Copied and pasted to my recipe work book. Sounds yummy. I'll have to wait until the end of winter to get my plants going. I usually grow zucchini as they are versatile and I like them.
I finally made a jar of cucumber pickles today, from my Little Leaf cukes. Instead of whole or wedges or slices, I cut them into chunks. These will be lactate fermented, using the enzymes within the vegetable tissue to carry out the fermentation.
For this 1 quart Mason jar, my brine consisted of:
The brine was heated only enough to dissolve the salt, then poured warm over the contents of the filled jar. The tiny amount of vinegar is to start the solution slightly acidic, until the lactic acid starts forming.
- 1 pint of distilled water
- 3 Tbsp of pickling salt
- 1 tsp of distilled vinegar
In the jar, I placed:
Last to go in were the chunks of cuke. To prevent the vegetable from floating above the brine, I place a circular polyethylene grid, which can just barely be seen in the photo, on top of the cukes. The brine pours right on through the plastic grid. (These are sold in craft and fabric stores as a 4" "coaster"-size base for yarn craft projects. I trim them to fit the wide-mouth or the standard-mouth jars, always leaving a full-width tab extension on either side.)
- 1 head of Slovenian Anka garlic (peeled, whole garlic cloves)
- black peppercorns (maybe 1 Tbsp)
- dill seed (maybe 1 Tbsp)
I'll leave these pickles out on the counter for a few days to maybe a week, until bubbles of fermentation begin to show, then it will go into the fridge for a few weeks. This works best when the ambient kitchen temperature hovers in the 80°F range. Late fall pickles are really slow to get going, because of the cooler temp.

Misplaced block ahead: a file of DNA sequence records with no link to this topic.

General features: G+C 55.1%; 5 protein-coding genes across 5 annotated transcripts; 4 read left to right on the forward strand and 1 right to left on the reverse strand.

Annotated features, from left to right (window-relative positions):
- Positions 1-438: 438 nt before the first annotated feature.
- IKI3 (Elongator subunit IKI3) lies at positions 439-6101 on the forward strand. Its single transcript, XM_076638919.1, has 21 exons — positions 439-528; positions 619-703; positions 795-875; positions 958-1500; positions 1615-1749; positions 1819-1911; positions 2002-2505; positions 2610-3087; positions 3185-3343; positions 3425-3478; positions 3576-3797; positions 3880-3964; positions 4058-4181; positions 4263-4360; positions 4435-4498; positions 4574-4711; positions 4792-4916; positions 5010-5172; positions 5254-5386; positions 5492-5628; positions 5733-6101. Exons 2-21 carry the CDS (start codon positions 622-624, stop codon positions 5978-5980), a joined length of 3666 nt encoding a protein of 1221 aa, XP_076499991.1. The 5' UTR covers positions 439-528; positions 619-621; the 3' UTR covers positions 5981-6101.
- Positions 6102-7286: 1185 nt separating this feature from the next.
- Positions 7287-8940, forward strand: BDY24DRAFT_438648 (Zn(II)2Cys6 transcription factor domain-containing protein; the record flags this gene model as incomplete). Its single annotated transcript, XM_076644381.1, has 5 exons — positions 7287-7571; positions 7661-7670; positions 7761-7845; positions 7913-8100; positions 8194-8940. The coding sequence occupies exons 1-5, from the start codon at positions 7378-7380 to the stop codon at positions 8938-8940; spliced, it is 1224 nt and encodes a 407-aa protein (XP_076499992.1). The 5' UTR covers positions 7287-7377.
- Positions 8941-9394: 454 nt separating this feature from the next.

I don't use metal lids for pickles, unless they will be canned for storage on a pantry shelf (and these always use a primarily vinegar brine, for safety). The plastic lids are unsuitable for canning, but have the advantage of not rusting or corroding from the brine. I have to purchase the wide-mouth plastic lids. For a standard mouth Mason jar, the plastic lids from jars of mayonaise are a perfect fit.
Some pickled cukes, green tomatoes and peppers made using the same fermentation process have stored well in the fridge for several years. Occasionally, such an elderly jar will "catch" a yeast infection, and need to be tossed, but that is rare.
Those pork ribs look good!@tullius don't judge, I have grill envy
Had some pork ribs, bratwurst, and frozen cheese stick thingies on the grill along with some fries and garden salsa with chips to go with it. I still can't move and can feel my arteries clogging, but damn it was good
Salsa counts as healthy right
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They look and sound great! Next time I see washington or oregon cherries I'm doing this. Perfect for manhattans or rob roys..Maraschino cherries (Bing and Rainer)
Equal parts sugar and water
Citric acid 1 tsp / quart
Pinch of salt
Juice and rind of one lemon
Splash of vanilla and almond extract
Boil water, sugar, salt, lemon juice and rind. Add extracts and pour hot syrup over pitted cherries. Let sit 3 days, enjoy! You’ll never by those artificially colored ones again.
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